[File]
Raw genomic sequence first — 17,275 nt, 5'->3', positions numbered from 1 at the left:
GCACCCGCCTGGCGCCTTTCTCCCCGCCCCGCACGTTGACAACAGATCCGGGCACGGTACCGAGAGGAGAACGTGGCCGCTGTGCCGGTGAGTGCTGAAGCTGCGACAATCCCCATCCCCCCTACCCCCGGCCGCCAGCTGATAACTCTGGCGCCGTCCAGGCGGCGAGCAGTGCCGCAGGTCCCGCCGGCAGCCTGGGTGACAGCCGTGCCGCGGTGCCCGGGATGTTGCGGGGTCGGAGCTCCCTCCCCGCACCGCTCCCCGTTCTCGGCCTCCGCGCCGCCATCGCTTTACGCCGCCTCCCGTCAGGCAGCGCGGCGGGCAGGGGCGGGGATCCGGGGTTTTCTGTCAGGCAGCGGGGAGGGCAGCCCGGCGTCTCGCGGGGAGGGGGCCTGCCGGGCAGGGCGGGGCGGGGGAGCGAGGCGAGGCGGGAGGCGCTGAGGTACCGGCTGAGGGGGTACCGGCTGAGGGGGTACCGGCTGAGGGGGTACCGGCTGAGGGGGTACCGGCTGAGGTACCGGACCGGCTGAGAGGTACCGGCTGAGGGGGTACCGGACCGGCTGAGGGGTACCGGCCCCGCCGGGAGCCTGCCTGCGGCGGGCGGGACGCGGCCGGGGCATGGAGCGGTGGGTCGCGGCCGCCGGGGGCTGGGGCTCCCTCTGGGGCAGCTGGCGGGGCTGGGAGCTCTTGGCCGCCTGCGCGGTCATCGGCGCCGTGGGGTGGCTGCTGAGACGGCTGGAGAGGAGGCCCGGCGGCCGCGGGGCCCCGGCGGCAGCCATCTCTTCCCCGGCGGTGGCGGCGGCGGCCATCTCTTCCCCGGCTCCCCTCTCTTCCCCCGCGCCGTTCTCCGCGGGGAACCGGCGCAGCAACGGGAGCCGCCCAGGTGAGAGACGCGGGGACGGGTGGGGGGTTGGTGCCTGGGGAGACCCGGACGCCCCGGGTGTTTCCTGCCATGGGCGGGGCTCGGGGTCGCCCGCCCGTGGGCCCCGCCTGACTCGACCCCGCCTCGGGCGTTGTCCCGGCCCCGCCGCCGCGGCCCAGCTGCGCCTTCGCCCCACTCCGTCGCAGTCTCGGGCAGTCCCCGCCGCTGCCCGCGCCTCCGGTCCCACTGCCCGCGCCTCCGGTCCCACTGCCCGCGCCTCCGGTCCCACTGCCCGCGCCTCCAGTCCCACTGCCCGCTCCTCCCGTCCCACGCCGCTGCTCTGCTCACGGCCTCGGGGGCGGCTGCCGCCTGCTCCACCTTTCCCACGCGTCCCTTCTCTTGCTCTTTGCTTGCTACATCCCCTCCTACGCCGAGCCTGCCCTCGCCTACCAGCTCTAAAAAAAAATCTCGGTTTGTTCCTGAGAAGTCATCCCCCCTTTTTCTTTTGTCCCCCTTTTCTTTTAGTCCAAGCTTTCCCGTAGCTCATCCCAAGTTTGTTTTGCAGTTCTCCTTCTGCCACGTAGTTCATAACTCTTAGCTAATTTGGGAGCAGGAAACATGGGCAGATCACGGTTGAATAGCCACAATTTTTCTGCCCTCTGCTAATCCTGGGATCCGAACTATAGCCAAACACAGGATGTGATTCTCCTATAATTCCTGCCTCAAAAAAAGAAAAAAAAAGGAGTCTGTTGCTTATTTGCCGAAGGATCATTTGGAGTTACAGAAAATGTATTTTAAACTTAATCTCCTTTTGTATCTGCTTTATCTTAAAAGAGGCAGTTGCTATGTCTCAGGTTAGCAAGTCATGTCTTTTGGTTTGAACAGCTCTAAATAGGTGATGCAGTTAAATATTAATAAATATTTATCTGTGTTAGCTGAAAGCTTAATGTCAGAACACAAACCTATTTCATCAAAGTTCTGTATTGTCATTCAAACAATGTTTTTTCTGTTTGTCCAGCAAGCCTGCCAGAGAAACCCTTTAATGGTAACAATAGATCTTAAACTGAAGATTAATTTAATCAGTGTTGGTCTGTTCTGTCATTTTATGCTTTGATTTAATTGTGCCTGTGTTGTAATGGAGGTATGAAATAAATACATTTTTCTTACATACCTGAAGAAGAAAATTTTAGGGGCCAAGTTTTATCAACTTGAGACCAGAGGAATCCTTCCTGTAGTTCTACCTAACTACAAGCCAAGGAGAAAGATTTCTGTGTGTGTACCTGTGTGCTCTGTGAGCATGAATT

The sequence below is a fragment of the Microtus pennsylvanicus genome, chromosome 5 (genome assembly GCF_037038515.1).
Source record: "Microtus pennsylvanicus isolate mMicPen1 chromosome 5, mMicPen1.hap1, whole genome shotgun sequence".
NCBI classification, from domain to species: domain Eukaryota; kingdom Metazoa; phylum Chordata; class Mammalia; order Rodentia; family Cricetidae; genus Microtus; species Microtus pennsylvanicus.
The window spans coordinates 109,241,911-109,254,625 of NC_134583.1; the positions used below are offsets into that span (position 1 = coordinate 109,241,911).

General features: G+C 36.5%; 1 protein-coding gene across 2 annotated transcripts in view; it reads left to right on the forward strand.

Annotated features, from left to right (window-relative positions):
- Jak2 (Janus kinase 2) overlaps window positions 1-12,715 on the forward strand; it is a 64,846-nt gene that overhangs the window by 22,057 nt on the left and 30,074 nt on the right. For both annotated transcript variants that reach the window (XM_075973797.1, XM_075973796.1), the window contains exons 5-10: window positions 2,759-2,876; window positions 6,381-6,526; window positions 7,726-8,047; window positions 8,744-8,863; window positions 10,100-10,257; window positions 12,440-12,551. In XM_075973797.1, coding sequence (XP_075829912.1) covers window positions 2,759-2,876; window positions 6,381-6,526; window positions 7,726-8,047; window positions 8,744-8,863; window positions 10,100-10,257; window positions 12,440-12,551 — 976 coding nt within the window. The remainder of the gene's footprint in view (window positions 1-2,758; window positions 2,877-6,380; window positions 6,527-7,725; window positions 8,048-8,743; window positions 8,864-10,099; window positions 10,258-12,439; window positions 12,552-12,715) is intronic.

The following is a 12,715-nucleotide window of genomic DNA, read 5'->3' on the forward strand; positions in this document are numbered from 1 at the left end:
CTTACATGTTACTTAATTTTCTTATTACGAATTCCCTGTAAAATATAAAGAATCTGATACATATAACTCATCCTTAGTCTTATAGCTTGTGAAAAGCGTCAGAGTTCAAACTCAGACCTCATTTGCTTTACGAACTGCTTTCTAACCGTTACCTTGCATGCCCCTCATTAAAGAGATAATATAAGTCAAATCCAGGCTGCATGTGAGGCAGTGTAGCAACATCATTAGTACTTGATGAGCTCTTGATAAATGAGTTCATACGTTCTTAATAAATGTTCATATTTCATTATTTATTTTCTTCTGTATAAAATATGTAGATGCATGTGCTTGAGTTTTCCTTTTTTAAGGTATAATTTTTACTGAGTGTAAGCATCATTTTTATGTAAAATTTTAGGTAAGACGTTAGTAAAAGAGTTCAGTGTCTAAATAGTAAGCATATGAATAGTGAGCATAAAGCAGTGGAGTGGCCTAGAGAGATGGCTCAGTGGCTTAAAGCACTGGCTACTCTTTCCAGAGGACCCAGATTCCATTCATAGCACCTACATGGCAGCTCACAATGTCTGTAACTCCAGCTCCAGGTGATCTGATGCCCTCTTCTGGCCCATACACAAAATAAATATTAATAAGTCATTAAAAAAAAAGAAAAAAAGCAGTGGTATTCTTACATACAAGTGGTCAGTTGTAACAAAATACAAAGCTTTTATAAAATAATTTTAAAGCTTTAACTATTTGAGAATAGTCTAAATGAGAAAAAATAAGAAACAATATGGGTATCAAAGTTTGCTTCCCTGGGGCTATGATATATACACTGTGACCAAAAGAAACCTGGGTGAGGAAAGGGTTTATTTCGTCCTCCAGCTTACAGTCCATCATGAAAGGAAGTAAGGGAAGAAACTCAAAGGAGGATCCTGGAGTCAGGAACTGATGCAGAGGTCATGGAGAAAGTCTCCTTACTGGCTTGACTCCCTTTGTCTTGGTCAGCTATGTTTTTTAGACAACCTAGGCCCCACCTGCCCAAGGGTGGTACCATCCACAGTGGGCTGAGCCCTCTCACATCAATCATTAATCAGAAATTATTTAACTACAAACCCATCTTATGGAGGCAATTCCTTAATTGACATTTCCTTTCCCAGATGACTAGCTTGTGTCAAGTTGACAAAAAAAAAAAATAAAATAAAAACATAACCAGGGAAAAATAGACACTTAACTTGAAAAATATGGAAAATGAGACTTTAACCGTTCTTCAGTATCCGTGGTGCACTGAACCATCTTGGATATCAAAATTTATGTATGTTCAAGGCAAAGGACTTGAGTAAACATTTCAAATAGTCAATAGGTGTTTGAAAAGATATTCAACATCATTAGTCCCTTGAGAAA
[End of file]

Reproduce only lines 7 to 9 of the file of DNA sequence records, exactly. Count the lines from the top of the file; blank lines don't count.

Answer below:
General features: G+C 36.5%; 1 protein-coding gene across 2 annotated transcripts in view; it reads left to right on the forward strand.

Annotated features, from left to right (window-relative positions):
- Jak2 (Janus kinase 2) overlaps window positions 1-12,715 on the forward strand; it is a 64,846-nt gene that overhangs the window by 22,057 nt on the left and 30,074 nt on the right. For both annotated transcript variants that reach the window (XM_075973797.1, XM_075973796.1), the window contains exons 5-10: window positions 2,759-2,876; window positions 6,381-6,526; window positions 7,726-8,047; window positions 8,744-8,863; window positions 10,100-10,257; window positions 12,440-12,551. In XM_075973797.1, coding sequence (XP_075829912.1) covers window positions 2,759-2,876; window positions 6,381-6,526; window positions 7,726-8,047; window positions 8,744-8,863; window positions 10,100-10,257; window positions 12,440-12,551 — 976 coding nt within the window. The remainder of the gene's footprint in view (window positions 1-2,758; window positions 2,877-6,380; window positions 6,527-7,725; window positions 8,048-8,743; window positions 8,864-10,099; window positions 10,258-12,439; window positions 12,552-12,715) is intronic.